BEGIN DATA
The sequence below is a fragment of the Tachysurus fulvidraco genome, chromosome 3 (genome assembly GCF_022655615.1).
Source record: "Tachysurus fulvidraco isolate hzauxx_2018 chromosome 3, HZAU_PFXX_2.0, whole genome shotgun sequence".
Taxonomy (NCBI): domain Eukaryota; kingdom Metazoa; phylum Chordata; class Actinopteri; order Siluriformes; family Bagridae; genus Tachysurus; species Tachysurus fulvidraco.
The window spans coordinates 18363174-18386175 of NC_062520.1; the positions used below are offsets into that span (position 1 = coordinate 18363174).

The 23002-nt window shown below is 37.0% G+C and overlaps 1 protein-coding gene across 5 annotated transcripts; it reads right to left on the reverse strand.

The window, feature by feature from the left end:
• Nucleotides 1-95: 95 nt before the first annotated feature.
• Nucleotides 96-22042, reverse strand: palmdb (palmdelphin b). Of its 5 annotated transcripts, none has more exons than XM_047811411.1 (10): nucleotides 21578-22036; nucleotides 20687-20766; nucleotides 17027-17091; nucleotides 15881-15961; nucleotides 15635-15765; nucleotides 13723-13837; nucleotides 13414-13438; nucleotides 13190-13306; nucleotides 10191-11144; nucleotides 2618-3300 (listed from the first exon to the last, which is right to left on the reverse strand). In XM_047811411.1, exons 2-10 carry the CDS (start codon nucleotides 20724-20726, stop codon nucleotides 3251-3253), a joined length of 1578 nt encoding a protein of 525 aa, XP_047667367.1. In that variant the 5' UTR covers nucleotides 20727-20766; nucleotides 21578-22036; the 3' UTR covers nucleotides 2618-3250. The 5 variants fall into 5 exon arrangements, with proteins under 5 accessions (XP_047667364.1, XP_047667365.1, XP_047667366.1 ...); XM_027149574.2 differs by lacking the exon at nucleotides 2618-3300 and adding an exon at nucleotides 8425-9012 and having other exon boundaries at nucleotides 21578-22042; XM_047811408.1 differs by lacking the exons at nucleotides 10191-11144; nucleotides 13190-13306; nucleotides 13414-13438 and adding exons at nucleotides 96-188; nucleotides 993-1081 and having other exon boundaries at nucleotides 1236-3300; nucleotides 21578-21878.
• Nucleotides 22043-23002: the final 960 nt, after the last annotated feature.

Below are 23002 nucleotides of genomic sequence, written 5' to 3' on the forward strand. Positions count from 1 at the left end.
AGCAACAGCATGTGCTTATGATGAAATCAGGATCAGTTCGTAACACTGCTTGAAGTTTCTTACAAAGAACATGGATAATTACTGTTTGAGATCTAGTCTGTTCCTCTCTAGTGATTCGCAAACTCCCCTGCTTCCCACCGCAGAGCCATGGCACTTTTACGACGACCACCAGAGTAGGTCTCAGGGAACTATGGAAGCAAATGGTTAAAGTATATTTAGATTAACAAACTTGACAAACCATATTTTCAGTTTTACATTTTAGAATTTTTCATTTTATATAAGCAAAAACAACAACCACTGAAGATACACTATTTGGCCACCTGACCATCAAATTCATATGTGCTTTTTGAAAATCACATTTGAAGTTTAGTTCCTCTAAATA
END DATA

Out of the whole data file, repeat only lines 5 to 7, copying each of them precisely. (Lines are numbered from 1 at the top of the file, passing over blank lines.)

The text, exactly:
The 23002-nt window shown below is 37.0% G+C and overlaps 1 protein-coding gene across 5 annotated transcripts; it reads right to left on the reverse strand.

The window, feature by feature from the left end:
• Nucleotides 1-95: 95 nt before the first annotated feature.